The 2 ways marriage could be affecting your health.

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We’ll come clean: we’re pretty partial to a wedding here at The Glow. As well as giving you a chance to put your wedding pinterest board to good use (finally), it’s an important and exciting day that signals a new chapter in your life.

But according to a new study, it could also mark the start of the next chapter in your health – and not necessarily for the better.

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While people often joke about being able to “let themselves go” once they’ve tied the knot, research suggests there could actually be some truth to it.

1. Marriage affects your weight.

Although numerous studies have shown that married individuals enjoy better health than those who never marry, the new study published in Social Science and Medicine found that married people actually tended to have a higher Body Mass Index (BMI) than those who were single.

The researchers analysed data including the exercise routines, eating habits and weights of over 10,000 adults from nine different European countries, comparing relationship status to BMI Index.

They found that a single man tends to go from a BMI of 25.7 to 26.3 once married, while a women experiences a slightly smaller increase from 25.1 to 25.6. The average gain is around two kilos. (Post continues after gallery.)

According to the World Health Organisation, a normal BMI ranges from 18.5 to 25, although it varies based on your age.

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A high BMI that falls into the overweight or obese categories can put you at greater risk for chronic illnesses, including diabetes and cardiovascular diseases.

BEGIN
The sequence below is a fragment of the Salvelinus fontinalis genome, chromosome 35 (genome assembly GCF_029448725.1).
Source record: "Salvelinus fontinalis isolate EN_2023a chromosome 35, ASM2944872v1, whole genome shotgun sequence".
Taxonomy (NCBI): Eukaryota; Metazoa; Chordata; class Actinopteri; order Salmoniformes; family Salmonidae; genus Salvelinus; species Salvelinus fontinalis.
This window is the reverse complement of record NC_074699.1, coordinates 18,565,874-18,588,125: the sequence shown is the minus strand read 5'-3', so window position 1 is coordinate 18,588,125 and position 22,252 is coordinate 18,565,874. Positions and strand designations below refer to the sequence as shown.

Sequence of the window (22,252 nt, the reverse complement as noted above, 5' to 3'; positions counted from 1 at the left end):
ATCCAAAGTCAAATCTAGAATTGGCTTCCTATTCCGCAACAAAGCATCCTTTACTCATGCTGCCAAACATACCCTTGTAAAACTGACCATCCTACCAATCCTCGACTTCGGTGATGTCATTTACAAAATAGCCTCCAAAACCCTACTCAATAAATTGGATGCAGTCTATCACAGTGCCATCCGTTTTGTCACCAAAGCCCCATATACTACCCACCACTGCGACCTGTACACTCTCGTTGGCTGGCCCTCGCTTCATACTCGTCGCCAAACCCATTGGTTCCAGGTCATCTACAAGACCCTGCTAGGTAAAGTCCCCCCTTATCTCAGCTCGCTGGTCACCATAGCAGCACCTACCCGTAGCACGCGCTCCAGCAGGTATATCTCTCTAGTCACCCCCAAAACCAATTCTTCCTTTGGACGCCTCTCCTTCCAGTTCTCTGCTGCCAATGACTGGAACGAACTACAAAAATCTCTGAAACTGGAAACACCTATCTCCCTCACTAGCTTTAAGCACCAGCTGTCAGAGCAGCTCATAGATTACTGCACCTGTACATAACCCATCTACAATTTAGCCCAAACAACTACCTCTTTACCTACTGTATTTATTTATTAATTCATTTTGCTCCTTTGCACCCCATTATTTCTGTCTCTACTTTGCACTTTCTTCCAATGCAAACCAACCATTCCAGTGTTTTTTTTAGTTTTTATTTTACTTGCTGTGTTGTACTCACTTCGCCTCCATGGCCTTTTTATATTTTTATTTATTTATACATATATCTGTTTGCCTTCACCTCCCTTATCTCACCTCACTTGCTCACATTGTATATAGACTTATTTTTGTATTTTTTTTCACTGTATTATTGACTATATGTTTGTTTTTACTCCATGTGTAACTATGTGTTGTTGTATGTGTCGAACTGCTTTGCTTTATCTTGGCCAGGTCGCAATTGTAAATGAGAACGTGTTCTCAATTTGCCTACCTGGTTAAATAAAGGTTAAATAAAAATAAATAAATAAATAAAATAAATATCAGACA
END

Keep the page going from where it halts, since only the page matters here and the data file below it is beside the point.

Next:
“Our findings show how social factors can impact health. In this case, that the institution of marriage and certain changes in behavior within that context are directly related to nutrition and body weight,” Ralph Hertwig, Director of the Center for Adaptive Rationality at the Max Planck Institute for Human Development in Berlin said in a statement.

While the BMI isn’t the most reliable method of gauging our overall health, the findings are definitely something to consider if you’re married and have noticed your health slip.

2. Putting a ring on it makes you eat better.

Interestingly, while married couples tended to weigh more, they’re more likely to eat better than singles.

The study found married individuals reported stronger preferences for organic, fair-trade and local food, and were less likely to buy fast food.

However while married men were more likely to buy organic food than single men, it doesn’t mean they’re healthier overall, with the study also revealing that taken men did less strenuous physical activities like sports. (Post continues after gallery.)

“Our findings indicate that couples are not healthier in every respect, as has previously been assumed,” says Jutta Mata, lead author of the study and Assistant Professor of Health Psychology at the University of Basel.

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So if you’ve tied the knot, you’re exercising less, yet eating better. Love is a strange beast.

Does this make you worried as a soon-to-be newlywed? If you’re married, has this happened to you?